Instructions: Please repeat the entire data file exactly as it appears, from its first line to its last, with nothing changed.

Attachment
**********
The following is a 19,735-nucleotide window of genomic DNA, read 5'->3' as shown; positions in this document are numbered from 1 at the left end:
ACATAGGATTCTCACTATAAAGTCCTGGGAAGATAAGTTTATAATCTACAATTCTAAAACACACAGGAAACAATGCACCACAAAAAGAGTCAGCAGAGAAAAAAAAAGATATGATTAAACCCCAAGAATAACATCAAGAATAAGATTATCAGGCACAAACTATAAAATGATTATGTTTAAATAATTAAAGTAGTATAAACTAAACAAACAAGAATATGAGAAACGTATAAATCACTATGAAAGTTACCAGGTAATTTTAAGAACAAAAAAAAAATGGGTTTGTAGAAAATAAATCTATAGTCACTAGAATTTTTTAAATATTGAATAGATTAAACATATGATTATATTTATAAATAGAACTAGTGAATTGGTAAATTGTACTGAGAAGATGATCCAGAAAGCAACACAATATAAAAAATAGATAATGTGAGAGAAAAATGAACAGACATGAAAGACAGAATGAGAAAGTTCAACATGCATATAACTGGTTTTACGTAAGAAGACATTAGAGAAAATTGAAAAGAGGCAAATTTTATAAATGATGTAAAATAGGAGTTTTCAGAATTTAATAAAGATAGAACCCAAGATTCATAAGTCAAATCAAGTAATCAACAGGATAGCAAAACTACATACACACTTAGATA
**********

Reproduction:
The following is a 19,735-nucleotide window of genomic DNA, read 5'->3' as shown; positions in this document are numbered from 1 at the left end:
ACATAGGATTCTCACTATAAAGTCCTGGGAAGATAAGTTTATAATCTACAATTCTAAAACACACAGGAAACAATGCACCACAAAAAGAGTCAGCAGAGAAAAAAAAAGATATGATTAAACCCCAAGAATAACATCAAGAATAAGATTATCAGGCACAAACTATAAAATGATTATGTTTAAATAATTAAAGTAGTATAAACTAAACAAACAAGAATATGAGAAACGTATAAATCACTATGAAAGTTACCAGGTAATTTTAAGAACAAAAAAAAAATGGGTTTGTAGAAAATAAATCTATAGTCACTAGAATTTTTTAAATATTGAATAGATTAAACATATGATTATATTTATAAATAGAACTAGTGAATTGGTAAATTGTACTGAGAAGATGATCCAGAAAGCAACACAATATAAAAAATAGATAATGTGAGAGAAAAATGAACAGACATGAAAGACAGAATGAGAAAGTTCAACATGCATATAACTGGTTTTACGTAAGAAGACATTAGAGAAAATTGAAAAGAGGCAAATTTTATAAATGATGTAAAATAGGAGTTTTCAGAATTTAATAAAGATAGAACCCAAGATTCATAAGTCAAATCAAGTAATCAACAGGATAGCAAAACTACATACACACTTAGATA